Martin McGuinness declines invitation to attend memorial event for Somme centenary to avoid controversy
Martin McGuinness has decided not to accept an invitation to attend a memorial service marking the centenary of the start of the Battle of the Somme saying he does not want to be at the centre of controversy.
The Deputy First Minister revealed yesterday that he planned to visit the battle site next week instead, but he will not be in France for the major commemoration on July 1.
Speaking on BBC's Stephen Nolan radio show on the matter of attending the 100th anniversary, Mr McGuinness said: "I aware there has been controversy - people saying they won't go to the Somme if I was there.
"I am not going to be at centre of controversy preventing anyone from going to the Somme.
"If my attendance at any event at the Somme offends people then I won't be there."
There was controversy last week after the Belfast Telegraph reported that Mr McGuinness was considering an invite from the Somme Association to attend the event at the Ulster Tower. It is one of a series of major ceremonies planned across the UK and France to mark the 100th anniversary of the start of battle.
Men of the 36th (Ulster) Division were among the 100,000 Allied soldiers who went over the top to fight the Germans on July 1, 1916.
The Northern Ireland service takes place at the Tower, which stands as a memorial to members of the Ulster battalions who fought at the Somme. The First Minister and Deputy First Minister were among a number of dignitaries named on the guest list.
A source said: "A reply was received from the First Minister and Deputy First Minister's office indicating that the First Minister will attend on July 1, but he (Mr McGuinness) would not be."
However, Mr McGuinness will visit the battle site ahead of the centenary. He is taking up an invitation from the Flemish government to visit Flanders Field next week, and will also visit the Somme.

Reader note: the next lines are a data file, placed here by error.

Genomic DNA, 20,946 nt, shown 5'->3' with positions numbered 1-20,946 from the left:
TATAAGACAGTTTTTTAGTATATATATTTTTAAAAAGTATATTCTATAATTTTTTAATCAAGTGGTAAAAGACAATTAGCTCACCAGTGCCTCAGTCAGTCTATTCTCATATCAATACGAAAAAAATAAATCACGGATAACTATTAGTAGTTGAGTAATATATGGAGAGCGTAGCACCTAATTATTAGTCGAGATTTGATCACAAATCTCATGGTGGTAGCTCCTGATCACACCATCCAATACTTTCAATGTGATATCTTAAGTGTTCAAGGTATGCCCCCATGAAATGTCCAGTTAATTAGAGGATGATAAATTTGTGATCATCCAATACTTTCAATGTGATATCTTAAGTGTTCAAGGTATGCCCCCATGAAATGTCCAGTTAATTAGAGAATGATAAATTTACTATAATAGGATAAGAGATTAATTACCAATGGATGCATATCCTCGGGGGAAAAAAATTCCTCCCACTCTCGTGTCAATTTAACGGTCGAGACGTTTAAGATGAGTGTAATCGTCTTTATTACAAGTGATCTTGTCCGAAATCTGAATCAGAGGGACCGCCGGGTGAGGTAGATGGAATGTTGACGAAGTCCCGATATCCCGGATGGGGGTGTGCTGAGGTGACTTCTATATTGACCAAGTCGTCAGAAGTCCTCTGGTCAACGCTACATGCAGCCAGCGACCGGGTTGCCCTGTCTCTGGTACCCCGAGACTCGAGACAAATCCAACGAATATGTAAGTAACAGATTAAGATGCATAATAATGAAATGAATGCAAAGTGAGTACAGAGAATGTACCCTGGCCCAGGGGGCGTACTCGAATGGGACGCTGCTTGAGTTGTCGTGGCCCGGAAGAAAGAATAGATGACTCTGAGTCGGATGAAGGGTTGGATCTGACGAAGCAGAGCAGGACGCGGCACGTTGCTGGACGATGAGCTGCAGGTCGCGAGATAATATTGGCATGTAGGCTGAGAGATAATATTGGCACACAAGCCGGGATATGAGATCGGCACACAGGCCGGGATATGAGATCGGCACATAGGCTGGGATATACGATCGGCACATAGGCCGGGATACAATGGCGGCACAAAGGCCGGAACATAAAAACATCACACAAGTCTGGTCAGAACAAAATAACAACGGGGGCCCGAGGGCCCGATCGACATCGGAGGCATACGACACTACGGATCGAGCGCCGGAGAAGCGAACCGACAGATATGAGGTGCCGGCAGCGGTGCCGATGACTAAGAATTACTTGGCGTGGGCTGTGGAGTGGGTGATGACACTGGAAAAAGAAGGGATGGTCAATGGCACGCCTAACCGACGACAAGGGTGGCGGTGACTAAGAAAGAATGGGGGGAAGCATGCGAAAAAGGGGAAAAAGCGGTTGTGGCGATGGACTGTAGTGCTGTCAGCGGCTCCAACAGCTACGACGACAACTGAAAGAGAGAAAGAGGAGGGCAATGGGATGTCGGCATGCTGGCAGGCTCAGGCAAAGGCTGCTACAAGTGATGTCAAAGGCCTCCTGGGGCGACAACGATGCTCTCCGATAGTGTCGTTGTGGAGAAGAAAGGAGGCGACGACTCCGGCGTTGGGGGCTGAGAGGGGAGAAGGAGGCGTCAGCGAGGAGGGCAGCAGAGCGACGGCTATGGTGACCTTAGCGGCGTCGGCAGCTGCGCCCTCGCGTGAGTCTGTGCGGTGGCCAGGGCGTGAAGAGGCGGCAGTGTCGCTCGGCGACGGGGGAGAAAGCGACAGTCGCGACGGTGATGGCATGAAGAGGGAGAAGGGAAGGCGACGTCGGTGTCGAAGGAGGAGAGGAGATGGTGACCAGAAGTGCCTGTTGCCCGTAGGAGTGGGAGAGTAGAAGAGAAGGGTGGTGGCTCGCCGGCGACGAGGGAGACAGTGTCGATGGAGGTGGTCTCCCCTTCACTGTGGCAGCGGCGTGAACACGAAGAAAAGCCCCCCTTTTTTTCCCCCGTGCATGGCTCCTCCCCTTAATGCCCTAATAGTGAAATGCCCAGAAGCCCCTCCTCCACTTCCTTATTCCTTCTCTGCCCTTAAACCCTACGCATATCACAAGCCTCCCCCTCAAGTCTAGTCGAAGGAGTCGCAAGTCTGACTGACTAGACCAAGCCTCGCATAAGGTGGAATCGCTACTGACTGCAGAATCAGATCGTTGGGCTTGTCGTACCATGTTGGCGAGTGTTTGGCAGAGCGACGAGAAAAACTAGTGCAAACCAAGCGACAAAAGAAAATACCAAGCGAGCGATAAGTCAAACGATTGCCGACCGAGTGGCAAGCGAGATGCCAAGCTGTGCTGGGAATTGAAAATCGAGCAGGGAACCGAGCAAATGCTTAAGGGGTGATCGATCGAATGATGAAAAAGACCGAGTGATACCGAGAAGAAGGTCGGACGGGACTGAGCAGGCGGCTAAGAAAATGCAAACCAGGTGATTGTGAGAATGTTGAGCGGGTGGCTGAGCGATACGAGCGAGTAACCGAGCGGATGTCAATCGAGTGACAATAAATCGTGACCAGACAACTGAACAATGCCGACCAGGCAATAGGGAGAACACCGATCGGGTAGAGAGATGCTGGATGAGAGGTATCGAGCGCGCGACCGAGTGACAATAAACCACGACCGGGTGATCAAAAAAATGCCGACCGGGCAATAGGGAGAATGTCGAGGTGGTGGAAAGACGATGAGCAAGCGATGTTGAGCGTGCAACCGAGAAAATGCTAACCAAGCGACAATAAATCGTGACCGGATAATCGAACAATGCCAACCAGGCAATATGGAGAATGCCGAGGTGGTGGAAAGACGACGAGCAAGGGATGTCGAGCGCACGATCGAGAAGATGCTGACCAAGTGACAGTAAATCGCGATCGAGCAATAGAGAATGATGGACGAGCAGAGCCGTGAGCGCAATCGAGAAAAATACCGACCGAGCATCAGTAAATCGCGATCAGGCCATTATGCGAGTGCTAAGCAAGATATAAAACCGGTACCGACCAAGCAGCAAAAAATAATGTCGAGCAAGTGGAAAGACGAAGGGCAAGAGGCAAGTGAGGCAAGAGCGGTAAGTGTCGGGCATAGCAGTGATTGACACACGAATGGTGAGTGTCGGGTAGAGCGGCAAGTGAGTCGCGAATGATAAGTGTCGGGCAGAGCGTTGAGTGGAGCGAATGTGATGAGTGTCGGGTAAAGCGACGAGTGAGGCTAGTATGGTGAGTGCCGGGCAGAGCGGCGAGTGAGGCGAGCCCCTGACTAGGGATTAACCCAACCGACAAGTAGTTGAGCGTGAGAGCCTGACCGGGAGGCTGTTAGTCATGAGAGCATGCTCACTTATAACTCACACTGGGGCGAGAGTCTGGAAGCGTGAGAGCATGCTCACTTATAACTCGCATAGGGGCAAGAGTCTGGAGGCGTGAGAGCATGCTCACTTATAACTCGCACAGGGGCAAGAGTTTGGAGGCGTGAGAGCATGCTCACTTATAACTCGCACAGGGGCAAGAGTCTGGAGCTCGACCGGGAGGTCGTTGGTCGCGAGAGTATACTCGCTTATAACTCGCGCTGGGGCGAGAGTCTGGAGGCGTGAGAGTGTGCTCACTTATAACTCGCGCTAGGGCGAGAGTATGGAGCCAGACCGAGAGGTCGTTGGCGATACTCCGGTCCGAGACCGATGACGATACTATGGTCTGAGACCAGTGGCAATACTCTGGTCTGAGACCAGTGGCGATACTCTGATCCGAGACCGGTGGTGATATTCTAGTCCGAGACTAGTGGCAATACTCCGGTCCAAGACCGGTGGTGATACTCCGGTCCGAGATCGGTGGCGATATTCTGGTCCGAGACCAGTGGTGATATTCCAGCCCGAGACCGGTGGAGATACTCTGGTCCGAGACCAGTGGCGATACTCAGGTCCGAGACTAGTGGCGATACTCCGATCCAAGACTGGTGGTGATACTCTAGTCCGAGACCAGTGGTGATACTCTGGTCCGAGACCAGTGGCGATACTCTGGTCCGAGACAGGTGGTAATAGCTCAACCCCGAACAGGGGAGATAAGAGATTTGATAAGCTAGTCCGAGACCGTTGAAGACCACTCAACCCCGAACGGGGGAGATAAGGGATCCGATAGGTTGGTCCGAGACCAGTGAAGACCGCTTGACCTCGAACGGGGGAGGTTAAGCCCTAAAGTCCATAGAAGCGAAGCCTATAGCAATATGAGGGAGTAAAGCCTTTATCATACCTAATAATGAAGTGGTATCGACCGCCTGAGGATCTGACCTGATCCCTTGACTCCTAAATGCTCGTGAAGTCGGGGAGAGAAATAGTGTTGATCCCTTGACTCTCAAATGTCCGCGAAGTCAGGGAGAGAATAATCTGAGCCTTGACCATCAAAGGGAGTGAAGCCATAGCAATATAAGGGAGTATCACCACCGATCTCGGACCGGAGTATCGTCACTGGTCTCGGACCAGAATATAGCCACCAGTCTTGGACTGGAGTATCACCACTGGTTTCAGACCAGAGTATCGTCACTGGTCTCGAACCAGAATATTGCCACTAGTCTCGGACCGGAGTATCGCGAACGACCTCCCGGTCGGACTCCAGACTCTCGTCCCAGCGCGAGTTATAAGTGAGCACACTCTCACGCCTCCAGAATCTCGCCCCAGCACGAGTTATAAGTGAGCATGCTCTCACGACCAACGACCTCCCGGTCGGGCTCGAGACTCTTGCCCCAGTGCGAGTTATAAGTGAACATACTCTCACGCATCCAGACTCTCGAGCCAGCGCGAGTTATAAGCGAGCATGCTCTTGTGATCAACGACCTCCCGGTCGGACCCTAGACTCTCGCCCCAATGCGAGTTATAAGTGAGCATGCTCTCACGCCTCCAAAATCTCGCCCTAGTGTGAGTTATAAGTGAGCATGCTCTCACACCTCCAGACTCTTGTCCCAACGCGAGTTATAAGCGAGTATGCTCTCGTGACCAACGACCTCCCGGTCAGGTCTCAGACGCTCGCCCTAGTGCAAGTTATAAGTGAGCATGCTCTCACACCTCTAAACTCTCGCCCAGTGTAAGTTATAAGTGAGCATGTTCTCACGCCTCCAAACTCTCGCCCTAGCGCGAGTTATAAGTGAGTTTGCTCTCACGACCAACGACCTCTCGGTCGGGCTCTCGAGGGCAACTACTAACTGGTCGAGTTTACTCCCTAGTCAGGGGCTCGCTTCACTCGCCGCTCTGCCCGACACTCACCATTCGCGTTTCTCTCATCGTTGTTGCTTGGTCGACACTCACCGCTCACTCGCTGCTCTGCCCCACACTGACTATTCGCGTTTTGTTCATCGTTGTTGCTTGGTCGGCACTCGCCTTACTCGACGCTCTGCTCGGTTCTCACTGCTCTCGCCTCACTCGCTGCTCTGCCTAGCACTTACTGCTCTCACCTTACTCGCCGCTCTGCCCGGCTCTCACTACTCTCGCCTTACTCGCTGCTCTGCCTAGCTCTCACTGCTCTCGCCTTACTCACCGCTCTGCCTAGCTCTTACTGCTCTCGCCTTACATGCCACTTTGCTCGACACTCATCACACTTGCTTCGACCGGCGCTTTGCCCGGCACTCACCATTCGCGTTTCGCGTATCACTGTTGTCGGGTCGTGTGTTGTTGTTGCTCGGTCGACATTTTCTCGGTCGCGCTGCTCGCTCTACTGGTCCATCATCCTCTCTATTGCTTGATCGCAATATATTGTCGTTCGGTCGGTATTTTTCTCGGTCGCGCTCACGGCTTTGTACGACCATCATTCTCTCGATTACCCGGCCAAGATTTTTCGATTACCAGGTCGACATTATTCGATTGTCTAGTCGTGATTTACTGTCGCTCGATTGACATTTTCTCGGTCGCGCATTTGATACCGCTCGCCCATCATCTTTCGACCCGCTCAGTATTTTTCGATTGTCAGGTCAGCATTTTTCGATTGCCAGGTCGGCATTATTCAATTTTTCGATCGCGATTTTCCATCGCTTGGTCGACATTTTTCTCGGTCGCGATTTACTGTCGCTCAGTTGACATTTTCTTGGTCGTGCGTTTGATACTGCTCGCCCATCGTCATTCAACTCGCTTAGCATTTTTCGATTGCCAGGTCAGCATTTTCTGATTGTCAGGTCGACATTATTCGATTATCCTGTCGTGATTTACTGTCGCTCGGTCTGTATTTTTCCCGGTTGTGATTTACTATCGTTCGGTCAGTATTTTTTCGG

He will be attending with senior Sinn Fein member and special advisor Conor Heaney whose great grandfather and great uncle were killed at the Somme.
Mr McGuinness said it was "a sincere effort" to recognise the suffering and the significance the centenary holds for the unionist community.
Mr McGuinness said: "World War One is an important part of Ireland's multi-layered history during which tens of thousands of Irish people lost their lives. If we are to build understanding and reconciliation on this island, we all need to recognise and accept the complexity of the historical events and differing political narratives that make us who we are as a community and as a people.
DUP MP Jeffrey Donaldson welcomed the move.
He said: "The timing of this visit is particularly significant, happening in the run up to the centenary. The events of that day and the service and sacrifice of those men are of utmost importance to the Protestant unionist and loyalist communities in Northern Ireland. It is extremely significant this is being recognised by Mr McGuinness and his colleagues."
The invite to Mr McGuinness had caused anger in the unionist community.
Last week Phil Hamilton, a member of Rathcoole Friends of the Somme Association who is due to attend the service in France, said he would pull out if Mr McGuinness attended.